Review: BodaV3 Weatherproof Lens Bag
By Cheryl Pearson
Professional photographer Jim Garner set out to create a different kind of camera bag, one not just for storage but designed instead for easy access and carrying while you’re actively shooting. I found that the Boda V3 lens bag worked best for its intended purpose as an on-shoot working bag. Hundreds of photographers testing this bag during development, and Boda reconstructed it to correct the biggest flaws uncovered by working professionals. The Boda V3 strives to be the best active-shooting option on the market, so I wanted to test just how well it stands up to that goal.
I tested the bag during a wedding, evaluating how comfortable the bag was to carry for long periods of time and how easy it was to access gear throughout the day. You can carry the Boda V3 in two different ways, as a waist belt or over your shoulder. Since I’m just over 5 feet tall with a petite frame, I find that wearing bags on my waist is rarely an option that provides enough security or comfort when I’m working. I prefer to be as mobile as possible, so I opted to carry the bag on my shoulder.
The bag was easiest for me to carry on one shoulder with the strap draped across my body and the bag resting on the opposite hip. While I was shooting, I could shift the bag slightly toward my back, keeping it comfortably out of the way, or swing it around to the side when I needed to grab a piece of equipment. The adjustable shoulder strap allowed me to choose where the bag fell at my hip. Shoulder straps have not always been comfortable with other bags I’ve tested, but even though this one was a bit stiff and did not bend around my shoulder the way I would have liked, the Boda V3 remained comfortable enough to get through a day of shooting.
The Boda V3 has a dual-compartment configuration with movable padded dividers, making it easy to configure for the gear you intend to carry. The bag easily held Canon 24-70mm and 70-200mm lenses, and a Canon 580 Speedlite flash, with room for another smaller lens. There are three side storage areas: pockets for water bottle and cell phone on one side, and on the other a pocket for additional smaller items. There are also three small compartments on the front of the bag. The first is a pocket for smaller items and includes a hook for securing keys as well as a very handy retractable lens cloth. The second is a smaller section on the front that can be used to store business cards or other small items. The third is a zippered section in the middle for media card storage.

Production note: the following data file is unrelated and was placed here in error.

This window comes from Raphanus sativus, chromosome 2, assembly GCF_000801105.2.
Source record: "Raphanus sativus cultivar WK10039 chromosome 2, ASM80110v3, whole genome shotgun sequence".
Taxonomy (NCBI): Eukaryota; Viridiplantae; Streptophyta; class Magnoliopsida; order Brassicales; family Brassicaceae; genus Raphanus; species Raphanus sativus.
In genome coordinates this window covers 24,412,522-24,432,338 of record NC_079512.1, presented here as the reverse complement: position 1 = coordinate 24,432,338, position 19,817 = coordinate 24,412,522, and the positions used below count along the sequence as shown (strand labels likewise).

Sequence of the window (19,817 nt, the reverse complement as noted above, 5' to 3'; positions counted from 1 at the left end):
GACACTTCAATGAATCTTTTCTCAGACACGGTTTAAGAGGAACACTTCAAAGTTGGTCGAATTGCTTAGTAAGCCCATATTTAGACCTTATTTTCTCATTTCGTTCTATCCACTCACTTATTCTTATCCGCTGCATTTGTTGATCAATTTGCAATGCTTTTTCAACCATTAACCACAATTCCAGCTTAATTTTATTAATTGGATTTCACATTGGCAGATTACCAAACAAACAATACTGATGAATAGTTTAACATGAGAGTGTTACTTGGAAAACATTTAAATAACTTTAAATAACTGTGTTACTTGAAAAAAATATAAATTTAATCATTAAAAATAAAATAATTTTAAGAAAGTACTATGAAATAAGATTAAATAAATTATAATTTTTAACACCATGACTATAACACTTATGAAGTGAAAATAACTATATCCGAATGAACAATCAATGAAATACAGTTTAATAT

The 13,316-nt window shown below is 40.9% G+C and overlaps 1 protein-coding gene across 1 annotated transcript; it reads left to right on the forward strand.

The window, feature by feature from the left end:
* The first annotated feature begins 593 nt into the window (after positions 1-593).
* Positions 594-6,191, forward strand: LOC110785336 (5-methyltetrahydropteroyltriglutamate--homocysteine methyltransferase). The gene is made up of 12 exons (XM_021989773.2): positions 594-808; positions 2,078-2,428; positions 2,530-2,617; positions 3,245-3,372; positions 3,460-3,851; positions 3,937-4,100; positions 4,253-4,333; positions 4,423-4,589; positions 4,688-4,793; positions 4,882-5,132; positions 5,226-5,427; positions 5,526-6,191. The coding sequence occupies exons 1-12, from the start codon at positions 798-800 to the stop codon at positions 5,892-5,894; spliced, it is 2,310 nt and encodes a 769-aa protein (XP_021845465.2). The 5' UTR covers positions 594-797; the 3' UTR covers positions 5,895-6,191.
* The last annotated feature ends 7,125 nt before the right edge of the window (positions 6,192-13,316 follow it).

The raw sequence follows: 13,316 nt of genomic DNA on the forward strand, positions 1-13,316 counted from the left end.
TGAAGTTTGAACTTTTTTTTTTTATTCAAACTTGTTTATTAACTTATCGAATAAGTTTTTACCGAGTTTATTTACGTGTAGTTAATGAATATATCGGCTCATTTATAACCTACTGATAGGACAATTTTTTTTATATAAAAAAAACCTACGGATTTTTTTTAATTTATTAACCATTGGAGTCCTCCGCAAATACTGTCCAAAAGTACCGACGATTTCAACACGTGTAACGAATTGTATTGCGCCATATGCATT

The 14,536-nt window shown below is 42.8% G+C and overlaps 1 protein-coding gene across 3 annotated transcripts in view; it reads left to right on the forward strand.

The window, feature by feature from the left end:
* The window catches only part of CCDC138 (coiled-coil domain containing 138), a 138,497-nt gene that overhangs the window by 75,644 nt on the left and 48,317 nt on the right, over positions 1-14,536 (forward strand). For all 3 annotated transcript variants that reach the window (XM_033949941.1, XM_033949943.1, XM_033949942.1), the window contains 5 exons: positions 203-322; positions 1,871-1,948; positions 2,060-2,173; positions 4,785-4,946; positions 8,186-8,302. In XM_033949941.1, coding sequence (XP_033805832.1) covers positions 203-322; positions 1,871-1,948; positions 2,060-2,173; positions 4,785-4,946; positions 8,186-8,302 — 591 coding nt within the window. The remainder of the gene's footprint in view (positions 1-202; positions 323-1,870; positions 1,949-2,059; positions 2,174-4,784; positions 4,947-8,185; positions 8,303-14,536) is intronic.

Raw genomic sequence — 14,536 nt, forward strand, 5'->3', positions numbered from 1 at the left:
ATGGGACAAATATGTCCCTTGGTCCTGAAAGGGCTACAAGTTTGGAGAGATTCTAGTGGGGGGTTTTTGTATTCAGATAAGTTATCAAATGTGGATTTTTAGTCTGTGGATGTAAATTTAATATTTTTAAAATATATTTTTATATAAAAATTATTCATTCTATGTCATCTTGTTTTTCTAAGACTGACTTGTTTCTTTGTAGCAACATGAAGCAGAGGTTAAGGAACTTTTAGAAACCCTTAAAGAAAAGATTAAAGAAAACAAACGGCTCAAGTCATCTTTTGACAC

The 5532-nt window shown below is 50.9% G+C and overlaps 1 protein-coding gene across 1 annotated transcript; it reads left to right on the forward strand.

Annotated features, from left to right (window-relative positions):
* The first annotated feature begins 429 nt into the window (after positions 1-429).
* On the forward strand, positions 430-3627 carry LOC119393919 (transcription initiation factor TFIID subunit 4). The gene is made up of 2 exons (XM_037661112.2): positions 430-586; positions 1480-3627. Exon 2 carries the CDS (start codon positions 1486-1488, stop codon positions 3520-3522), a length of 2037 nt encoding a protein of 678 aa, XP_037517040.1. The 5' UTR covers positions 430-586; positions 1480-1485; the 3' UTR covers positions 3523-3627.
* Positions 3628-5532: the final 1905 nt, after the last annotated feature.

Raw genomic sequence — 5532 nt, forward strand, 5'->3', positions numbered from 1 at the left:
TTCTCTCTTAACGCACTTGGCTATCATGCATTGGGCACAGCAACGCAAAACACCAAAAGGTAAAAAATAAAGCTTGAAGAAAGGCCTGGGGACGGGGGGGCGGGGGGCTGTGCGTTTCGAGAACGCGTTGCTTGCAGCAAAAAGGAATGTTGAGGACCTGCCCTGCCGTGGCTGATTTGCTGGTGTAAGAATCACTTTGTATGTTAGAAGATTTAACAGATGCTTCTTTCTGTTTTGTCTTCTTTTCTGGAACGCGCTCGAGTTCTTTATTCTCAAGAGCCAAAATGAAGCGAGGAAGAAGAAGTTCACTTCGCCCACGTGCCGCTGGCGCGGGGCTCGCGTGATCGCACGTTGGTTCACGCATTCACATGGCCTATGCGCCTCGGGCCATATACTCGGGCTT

As I have commented in past reviews, a constant disappointment for me with camera bags is insufficient media card holders. Since the design of this bag is geared to be an “active shooting” solution, I wanted plenty of card holders and was pleased to find eight, the most I’ve seen in any bag I’ve tested. The media card compartment is designed with four card holders along the back part of the compartment with another four in the zipper flap. If you need to switch out media cards quickly, I found it easiest to store the unused cards in the back part of the compartment and the used cards in the fold-out flap. The card holders include tabs that fold over the slot to keep the card in place, so it was harder to grab the cards quickly from the fold-out flap, even with my small fingers. For me, the media card section’s design didn’t entirely fit the criteria for an “active shooting” solution as the tabs made it difficult to access the cards quickly and easily.
The Boda V3’s construction is extremely durable and of exceptional quality. The material feels strong but not too heavy when carrying the bag, giving me the impression that this bag would last for a long time. The bag also has cushioned framing for protecting and securing the lenses and accessories. The style is professional looking and well-suited for a formal event.
Overall I found the bag functional and I think it fulfills its “active shooting” purpose. I was fairly comfortable shooting while carrying the bag, even given my petite frame. The bag’s design made access to gear efficient, but I do feel it would be beneficial to have a top and/or side access point into the bag. As is, the padded dividers segment the bag, making it difficult to access all items quickly from the top.
The Boda V3 lens bag sells for $195. Boda is also set to unveil V3 Jr., which may prove to be a better option for a person with a smaller frame. In the months ahead GoBoda is also launching a new roller bag, The BODA Modular storage bag. For more information, visit goboda.com.